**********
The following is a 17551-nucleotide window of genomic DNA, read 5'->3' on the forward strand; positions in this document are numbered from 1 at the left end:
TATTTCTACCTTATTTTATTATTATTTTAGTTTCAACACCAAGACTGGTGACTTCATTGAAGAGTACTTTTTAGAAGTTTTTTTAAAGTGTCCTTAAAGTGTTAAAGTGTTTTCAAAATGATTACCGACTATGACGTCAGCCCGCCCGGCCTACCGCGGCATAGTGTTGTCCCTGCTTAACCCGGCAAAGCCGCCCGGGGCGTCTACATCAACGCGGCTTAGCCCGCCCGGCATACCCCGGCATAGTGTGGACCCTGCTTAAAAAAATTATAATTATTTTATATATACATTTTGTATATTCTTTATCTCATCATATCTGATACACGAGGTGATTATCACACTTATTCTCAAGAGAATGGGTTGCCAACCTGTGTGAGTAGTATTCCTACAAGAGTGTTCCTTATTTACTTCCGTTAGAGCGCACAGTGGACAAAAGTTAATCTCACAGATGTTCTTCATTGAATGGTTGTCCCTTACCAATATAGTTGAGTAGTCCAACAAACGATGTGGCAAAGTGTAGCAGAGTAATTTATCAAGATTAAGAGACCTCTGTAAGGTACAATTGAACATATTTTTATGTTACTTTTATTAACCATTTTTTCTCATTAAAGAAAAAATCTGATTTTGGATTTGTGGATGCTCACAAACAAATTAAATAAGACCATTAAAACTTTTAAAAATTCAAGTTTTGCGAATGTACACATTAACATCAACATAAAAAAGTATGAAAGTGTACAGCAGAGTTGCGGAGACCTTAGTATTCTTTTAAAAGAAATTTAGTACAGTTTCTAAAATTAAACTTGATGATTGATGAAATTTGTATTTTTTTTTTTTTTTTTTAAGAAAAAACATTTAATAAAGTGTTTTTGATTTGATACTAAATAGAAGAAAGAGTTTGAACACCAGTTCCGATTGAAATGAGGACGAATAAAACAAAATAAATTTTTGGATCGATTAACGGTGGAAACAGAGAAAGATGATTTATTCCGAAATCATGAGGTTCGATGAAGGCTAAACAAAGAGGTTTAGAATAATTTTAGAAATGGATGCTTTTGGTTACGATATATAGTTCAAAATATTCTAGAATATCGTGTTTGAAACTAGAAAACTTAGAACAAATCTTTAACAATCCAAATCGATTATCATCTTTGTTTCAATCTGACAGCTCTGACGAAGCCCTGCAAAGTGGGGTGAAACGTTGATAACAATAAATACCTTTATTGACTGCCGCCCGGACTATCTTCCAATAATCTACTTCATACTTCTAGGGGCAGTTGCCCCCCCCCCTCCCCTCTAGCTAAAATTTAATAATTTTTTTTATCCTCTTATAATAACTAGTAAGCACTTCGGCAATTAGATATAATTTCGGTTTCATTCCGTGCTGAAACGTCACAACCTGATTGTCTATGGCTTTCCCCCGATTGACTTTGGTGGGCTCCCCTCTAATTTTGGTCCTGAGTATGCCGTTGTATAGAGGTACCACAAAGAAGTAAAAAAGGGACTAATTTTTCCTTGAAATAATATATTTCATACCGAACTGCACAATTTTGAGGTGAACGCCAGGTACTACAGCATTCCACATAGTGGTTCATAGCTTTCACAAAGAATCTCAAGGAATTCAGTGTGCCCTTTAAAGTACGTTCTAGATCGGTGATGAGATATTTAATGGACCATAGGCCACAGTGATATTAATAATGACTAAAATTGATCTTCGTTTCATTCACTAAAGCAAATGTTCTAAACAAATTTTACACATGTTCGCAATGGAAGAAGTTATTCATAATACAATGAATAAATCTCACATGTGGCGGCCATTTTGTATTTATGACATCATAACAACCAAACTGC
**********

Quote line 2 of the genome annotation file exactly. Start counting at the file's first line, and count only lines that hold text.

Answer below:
TATTTCTACCTTATTTTATTATTATTTTAGTTTCAACACCAAGACTGGTGACTTCATTGAAGAGTACTTTTTAGAAGTTTTTTTAAAGTGTCCTTAAAGTGTTAAAGTGTTTTCAAAATGATTACCGACTATGACGTCAGCCCGCCCGGCCTACCGCGGCATAGTGTTGTCCCTGCTTAACCCGGCAAAGCCGCCCGGGGCGTCTACATCAACGCGGCTTAGCCCGCCCGGCATACCCCGGCATAGTGTGGACCCTGCTTAAAAAAATTATAATTATTTTATATATACATTTTGTATATTCTTTATCTCATCATATCTGATACACGAGGTGATTATCACACTTATTCTCAAGAGAATGGGTTGCCAACCTGTGTGAGTAGTATTCCTACAAGAGTGTTCCTTATTTACTTCCGTTAGAGCGCACAGTGGACAAAAGTTAATCTCACAGATGTTCTTCATTGAATGGTTGTCCCTTACCAATATAGTTGAGTAGTCCAACAAACGATGTGGCAAAGTGTAGCAGAGTAATTTATCAAGATTAAGAGACCTCTGTAAGGTACAATTGAACATATTTTTATGTTACTTTTATTAACCATTTTTTCTCATTAAAGAAAAAATCTGATTTTGGATTTGTGGATGCTCACAAACAAATTAAATAAGACCATTAAAACTTTTAAAAATTCAAGTTTTGCGAATGTACACATTAACATCAACATAAAAAAGTATGAAAGTGTACAGCAGAGTTGCGGAGACCTTAGTATTCTTTTAAAAGAAATTTAGTACAGTTTCTAAAATTAAACTTGATGATTGATGAAATTTGTATTTTTTTTTTTTTTTTTTAAGAAAAAACATTTAATAAAGTGTTTTTGATTTGATACTAAATAGAAGAAAGAGTTTGAACACCAGTTCCGATTGAAATGAGGACGAATAAAACAAAATAAATTTTTGGATCGATTAACGGTGGAAACAGAGAAAGATGATTTATTCCGAAATCATGAGGTTCGATGAAGGCTAAACAAAGAGGTTTAGAATAATTTTAGAAATGGATGCTTTTGGTTACGATATATAGTTCAAAATATTCTAGAATATCGTGTTTGAAACTAGAAAACTTAGAACAAATCTTTAACAATCCAAATCGATTATCATCTTTGTTTCAATCTGACAGCTCTGACGAAGCCCTGCAAAGTGGGGTGAAACGTTGATAACAATAAATACCTTTATTGACTGCCGCCCGGACTATCTTCCAATAATCTACTTCATACTTCTAGGGGCAGTTGCCCCCCCCCCTCCCCTCTAGCTAAAATTTAATAATTTTTTTTATCCTCTTATAATAACTAGTAAGCACTTCGGCAATTAGATATAATTTCGGTTTCATTCCGTGCTGAAACGTCACAACCTGATTGTCTATGGCTTTCCCCCGATTGACTTTGGTGGGCTCCCCTCTAATTTTGGTCCTGAGTATGCCGTTGTATAGAGGTACCACAAAGAAGTAAAAAAGGGACTAATTTTTCCTTGAAATAATATATTTCATACCGAACTGCACAATTTTGAGGTGAACGCCAGGTACTACAGCATTCCACATAGTGGTTCATAGCTTTCACAAAGAATCTCAAGGAATTCAGTGTGCCCTTTAAAGTACGTTCTAGATCGGTGATGAGATATTTAATGGACCATAGGCCACAGTGATATTAATAATGACTAAAATTGATCTTCGTTTCATTCACTAAAGCAAATGTTCTAAACAAATTTTACACATGTTCGCAATGGAAGAAGTTATTCATAATACAATGAATAAATCTCACATGTGGCGGCCATTTTGTATTTATGACATCATAACAACCAAACTGC